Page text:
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Showing posts from November, 2010

De Quincey, Labyrinth, Modernity

I just want to briefly touch on one section of Thomas de Quincey's Confessions of an English Opium Eater which affected me quite powerfully the first time I read it, and continues to intrigue me. It concerns Ann, a young prostitute who had aided De Quincey in a time of sickness and for whom he had returned to the city some months after:
Meantime, what had become of poor Ann? For her I have reserved my concluding words. According to our agreement, I sought her daily, and waited for her every night, so long as I stayed in London, at the corner of Titchfield Street. I inquired for her of every one who was likely to know her, and during the last hours of my stay in London I put into activity every means of tracing her that my knowledge of London suggested and the limited extent of my power made possible. The street where she had lodged I knew, but not the house; and I remembered at last some account which she had given me of ill-treatment from her landlord, which made it probable that…

Keats and Belatedness

I have a difficult history with John Keats, perhaps ever since my undergraduate essay on him at Oxford was met with the beautifully faint praise that 'this would have been a first-class the 1960s'. The first chapter of my doctorate was on Keats, and it was then abandoned as I decided to focus on Coleridge alone. Undeterred, at the moment I am trying to work on something about Keats and Robert Southey which will analyse prayer, emotion and 'Greek religion'.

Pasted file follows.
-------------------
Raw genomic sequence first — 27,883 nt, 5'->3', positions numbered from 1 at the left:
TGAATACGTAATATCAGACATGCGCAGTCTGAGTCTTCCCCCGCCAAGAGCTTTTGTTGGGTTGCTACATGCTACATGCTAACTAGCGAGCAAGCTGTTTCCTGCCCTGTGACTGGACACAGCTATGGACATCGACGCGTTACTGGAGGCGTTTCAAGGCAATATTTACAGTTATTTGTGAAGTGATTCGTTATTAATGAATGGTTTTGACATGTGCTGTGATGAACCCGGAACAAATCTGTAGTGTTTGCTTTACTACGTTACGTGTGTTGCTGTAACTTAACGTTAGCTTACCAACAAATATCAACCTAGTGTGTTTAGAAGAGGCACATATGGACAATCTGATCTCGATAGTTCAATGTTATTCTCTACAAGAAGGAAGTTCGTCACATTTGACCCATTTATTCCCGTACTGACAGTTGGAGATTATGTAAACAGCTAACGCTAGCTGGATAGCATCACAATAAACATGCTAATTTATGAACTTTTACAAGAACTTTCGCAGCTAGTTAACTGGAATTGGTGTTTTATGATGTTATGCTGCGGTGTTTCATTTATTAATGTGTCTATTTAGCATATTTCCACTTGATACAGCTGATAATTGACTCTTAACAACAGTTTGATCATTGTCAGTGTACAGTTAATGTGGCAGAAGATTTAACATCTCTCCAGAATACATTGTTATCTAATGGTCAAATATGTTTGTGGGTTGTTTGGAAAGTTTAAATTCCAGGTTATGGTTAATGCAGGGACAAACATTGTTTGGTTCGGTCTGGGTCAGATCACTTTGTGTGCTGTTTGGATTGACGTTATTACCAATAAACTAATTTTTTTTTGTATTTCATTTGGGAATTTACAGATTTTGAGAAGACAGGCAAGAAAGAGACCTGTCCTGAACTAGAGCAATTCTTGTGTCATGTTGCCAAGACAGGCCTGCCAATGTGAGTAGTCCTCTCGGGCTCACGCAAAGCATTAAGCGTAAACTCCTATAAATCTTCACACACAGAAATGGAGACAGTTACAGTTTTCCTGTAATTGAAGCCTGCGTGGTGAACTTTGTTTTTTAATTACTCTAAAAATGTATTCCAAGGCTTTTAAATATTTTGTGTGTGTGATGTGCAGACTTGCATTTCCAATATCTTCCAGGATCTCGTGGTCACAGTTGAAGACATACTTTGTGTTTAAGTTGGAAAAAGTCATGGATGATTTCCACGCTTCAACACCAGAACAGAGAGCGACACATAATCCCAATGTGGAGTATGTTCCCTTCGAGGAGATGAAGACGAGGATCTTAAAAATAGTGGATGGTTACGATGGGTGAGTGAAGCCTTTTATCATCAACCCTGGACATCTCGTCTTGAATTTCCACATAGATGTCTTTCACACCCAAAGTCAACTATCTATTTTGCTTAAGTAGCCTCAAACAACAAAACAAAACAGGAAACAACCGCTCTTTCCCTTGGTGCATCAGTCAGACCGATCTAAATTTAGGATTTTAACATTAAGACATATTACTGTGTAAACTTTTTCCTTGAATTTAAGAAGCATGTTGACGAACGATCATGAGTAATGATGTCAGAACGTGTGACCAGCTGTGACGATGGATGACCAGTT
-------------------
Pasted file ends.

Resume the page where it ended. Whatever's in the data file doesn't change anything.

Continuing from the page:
I'm also lecturing on his Odes at NUI Maynooth this week, and it's in this context that I've become increasingly intrigued by the motif of belatedness. From 'Ode on Melancholy', with its transitory sensations that carry sorrow and loss as their obverse sides ('Beauty that must die'), to the 'Ode to Psyche' with its 'latest-born' goddess, 'too late for antique vows / Too, too late for the fond believing lyre', there is a sense that Keats's Odes are al…

Blake/Barbauld: Apocalypse and History

As an humanities academic living in the time of the Browne Report, and living in Ireland at a time of economic cataclysm (a recent newspaper leader here felt the need to argue that the Republic is not 'the worst country in the world'), I think I am becoming almost immune to apocalyptic rhetoric. The sense that things are senseless, that things are collapsing with untold velocity, demands a trope and the rich discourse of apocalypse steps forward, as it has done on frequent occasions before in history.
The strange thing - and the thing I want to explore here - is that apocalypse is generally invoked not to express historical chaos, but to explain historical chaos - to, in fact, restore the linearity and intelligibility of history at junctures of instability and violence. It is a meta-historical concept, not an anti-historical one: things fall apart for a reason. After all, the fury and disaster of the Christian apocalypse (from which the Western tradition takes its cue) is the…